Java. Joe. Cuppa. Jitter juice.
Whatever you call it, there’s a good chance you may be one of the 66 percent of Americans who drink coffee.
With most coffee drinkers averaging about three cups a day, that adds up to more than 500 million cups of coffee every single day!
However, if you also happen to be one of the many individuals looking to limit your carbohydrate intake to help you meet your weight loss goals, you may be wondering if you can still keep drinking your precious cuppa joe when you’re trying to cut back on carbs.
Does Coffee Have Carbs?
How does coffee rank on the carb meter? Very, very low — if, that is, we’re talking about a cup of black coffee.
Of course this all changes the minute you start adding cream, sugar, whipped cream with sprinkles, and caramel drizzle.
How Many Carbs Are in Coffee?
Let’s start simple.
A 12-ounce cup of black coffee — the average small cup at most coffee shops — has less than one gram of carbohydrates.
Of course, if you’re using an extra large mug or regularly downing multiple cups, that number of carbs will edge slightly north.
Still, compared to other traditional breakfast foods, it’s negligible: A bagel clocks in at 55 grams, a small banana has 23 grams, and even an 8-ounce cup of orange juice has 27 grams of carbohydrates.
Fun fact: Caffeine doesn’t impact carb count so whether you drink regular or decaf, the carbohydrates in a cup of black coffee will be the same.
If you’re ordering something other than black coffee or espresso at your local coffee shop, there’s a good chance your carb consumption will be higher.
Black coffees, Americanos, and espressos all contain less than 1 gram of carbohydrates, but lattes, mochas, and cappuccinos all bump up that count.
Compare these tall (12-ounce) coffee drinks from Starbucks, all made standard with 2 percent milk:
Can You Drink Coffee On A Low-Carb Diet?
So can you enjoy coffee on a low-carb diet?
Yes, says Martha L. Lawder, M.S. R.D.N., a registered dietitian and coffee lover — especially if it’s black coffee, espresso, or an Americano.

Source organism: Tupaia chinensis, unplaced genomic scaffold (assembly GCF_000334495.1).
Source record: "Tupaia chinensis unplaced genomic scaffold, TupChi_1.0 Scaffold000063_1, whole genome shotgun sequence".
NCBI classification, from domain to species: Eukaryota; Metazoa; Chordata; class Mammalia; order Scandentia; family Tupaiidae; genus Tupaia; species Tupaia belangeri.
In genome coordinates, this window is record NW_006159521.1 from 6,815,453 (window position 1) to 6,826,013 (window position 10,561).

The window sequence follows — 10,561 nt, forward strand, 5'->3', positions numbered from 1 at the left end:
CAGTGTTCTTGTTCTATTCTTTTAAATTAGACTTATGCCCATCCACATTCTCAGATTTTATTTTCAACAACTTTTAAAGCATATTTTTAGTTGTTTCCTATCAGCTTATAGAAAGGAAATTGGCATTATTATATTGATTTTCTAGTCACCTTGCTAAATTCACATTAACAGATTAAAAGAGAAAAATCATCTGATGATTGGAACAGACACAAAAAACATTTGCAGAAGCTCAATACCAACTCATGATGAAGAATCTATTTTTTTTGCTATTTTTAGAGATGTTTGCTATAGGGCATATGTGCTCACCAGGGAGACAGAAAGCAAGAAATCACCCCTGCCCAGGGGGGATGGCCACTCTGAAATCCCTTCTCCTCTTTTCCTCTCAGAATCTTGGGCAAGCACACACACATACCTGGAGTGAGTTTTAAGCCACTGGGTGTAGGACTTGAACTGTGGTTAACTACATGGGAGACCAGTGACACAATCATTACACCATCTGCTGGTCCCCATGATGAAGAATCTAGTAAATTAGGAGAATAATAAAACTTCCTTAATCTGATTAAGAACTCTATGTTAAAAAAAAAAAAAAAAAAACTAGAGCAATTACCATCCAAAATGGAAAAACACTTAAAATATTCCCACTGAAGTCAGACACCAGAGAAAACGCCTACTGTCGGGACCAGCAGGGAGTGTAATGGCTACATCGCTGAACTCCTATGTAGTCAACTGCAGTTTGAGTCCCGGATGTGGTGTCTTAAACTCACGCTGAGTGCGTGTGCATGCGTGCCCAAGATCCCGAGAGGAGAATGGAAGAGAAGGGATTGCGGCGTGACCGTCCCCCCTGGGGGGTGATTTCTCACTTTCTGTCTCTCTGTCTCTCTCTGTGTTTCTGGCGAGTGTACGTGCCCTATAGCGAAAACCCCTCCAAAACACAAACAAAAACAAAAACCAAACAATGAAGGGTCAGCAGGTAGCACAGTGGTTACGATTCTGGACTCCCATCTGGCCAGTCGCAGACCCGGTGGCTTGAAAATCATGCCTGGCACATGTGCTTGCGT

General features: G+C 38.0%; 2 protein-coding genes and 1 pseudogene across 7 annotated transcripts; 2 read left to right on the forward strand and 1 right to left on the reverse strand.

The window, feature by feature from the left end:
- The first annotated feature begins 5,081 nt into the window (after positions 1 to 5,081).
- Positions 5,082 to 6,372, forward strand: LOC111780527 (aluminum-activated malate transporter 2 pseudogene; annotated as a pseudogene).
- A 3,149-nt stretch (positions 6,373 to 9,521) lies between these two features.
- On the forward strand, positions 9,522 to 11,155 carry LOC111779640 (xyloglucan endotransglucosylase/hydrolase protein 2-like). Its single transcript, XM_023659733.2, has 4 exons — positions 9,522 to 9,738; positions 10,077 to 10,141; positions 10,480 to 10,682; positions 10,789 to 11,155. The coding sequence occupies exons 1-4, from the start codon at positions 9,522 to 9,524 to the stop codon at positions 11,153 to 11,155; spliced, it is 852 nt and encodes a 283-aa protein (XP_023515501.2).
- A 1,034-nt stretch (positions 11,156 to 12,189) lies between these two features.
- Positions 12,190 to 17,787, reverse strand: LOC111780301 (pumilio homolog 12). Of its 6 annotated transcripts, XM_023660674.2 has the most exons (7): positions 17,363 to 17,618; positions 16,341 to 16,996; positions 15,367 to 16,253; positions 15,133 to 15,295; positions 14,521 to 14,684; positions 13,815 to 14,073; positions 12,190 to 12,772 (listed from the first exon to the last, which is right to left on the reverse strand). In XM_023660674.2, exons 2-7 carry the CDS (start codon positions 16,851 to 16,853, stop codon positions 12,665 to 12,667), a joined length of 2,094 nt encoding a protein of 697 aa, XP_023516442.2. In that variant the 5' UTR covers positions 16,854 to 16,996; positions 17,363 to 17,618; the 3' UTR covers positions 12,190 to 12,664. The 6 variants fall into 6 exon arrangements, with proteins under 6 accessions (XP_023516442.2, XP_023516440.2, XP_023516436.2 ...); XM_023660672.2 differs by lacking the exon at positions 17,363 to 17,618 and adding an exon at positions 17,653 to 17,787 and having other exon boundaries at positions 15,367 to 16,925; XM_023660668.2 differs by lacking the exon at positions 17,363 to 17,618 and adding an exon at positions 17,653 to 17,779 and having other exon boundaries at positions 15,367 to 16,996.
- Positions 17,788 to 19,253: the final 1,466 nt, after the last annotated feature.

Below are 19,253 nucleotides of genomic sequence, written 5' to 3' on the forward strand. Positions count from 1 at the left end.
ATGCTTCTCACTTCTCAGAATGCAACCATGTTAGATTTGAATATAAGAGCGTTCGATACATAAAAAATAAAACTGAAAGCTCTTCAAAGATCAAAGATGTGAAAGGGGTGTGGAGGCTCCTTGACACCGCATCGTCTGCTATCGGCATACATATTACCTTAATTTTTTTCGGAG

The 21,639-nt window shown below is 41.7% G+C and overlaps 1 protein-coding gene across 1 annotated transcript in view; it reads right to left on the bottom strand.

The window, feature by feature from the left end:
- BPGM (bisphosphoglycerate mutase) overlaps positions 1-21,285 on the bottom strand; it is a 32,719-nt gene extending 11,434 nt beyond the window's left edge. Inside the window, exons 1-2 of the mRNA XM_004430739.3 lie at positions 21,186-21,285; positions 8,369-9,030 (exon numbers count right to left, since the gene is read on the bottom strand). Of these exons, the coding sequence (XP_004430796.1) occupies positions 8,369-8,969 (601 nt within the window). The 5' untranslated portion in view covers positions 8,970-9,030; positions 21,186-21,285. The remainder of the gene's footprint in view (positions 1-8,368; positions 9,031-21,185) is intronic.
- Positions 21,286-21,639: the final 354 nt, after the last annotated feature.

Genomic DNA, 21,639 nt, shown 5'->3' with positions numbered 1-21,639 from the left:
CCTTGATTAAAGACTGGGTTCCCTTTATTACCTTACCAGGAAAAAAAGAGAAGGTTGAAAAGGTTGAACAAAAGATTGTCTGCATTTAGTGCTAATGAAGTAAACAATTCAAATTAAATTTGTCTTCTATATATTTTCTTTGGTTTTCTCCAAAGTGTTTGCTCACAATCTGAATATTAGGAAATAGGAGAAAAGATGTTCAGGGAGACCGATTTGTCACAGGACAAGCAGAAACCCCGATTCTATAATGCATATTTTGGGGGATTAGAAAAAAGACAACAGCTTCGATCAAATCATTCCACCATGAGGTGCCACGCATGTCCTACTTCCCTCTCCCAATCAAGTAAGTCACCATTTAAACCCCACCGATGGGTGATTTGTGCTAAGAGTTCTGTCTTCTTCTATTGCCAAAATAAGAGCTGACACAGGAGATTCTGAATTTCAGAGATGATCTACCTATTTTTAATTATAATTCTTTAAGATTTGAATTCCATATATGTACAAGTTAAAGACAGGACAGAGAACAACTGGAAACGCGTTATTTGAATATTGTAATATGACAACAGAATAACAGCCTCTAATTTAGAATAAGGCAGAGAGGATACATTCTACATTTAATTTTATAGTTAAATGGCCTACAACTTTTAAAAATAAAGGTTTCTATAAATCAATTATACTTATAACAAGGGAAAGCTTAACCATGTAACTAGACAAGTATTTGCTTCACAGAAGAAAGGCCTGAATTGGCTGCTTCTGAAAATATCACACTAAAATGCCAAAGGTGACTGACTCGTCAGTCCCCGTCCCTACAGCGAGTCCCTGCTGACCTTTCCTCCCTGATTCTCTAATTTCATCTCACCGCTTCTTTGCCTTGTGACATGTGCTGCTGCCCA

If you’re in the habit of adding extras to your cup of joe, be mindful, says Lawder.
This is especially important when looking at creamers, which range from simple half-and-half to nut-based milk alternatives to highly flavored nondairy creamers — all with their own carb counts that can vary wildly.
When looking on the nutrition facts panel, don’t just focus on total calories, says Lawder, since this includes protein and fats as well.
“Under ‘Total Carbohydrate,’ look for ‘added sugar,’ because this lets you know if the carbohydrate comes from nutritious milk sugar or if it comes from non-nutritious added sugar,” Lawder explains.
The Best Coffee to Drink on a Low-Carb Diet
If you want to enjoy your coffee and you’re watching your carbs black coffee is your best bet, says Amanda A. Kostro Miller, R.D., a licensed dietitian nutritionist and member of the advisory board for Healing Daily.
“Keep in mind that creams, foam, milk, sugar, honey, syrup, juices, and other flavorings can all add carbohydrates,” Miller repeats.
She recommends these low-carb-friendly coffee options that are very low in carbohydrates:
Unsweetened iced coffee, plain
Nitro cold brew, plain
Cold brew coffee, plain
Blonde roast, plain
The Bottom Line
Coffee can definitely be a part of a low-carb diet. Just be careful about adding anything else into your cup besides the coffee.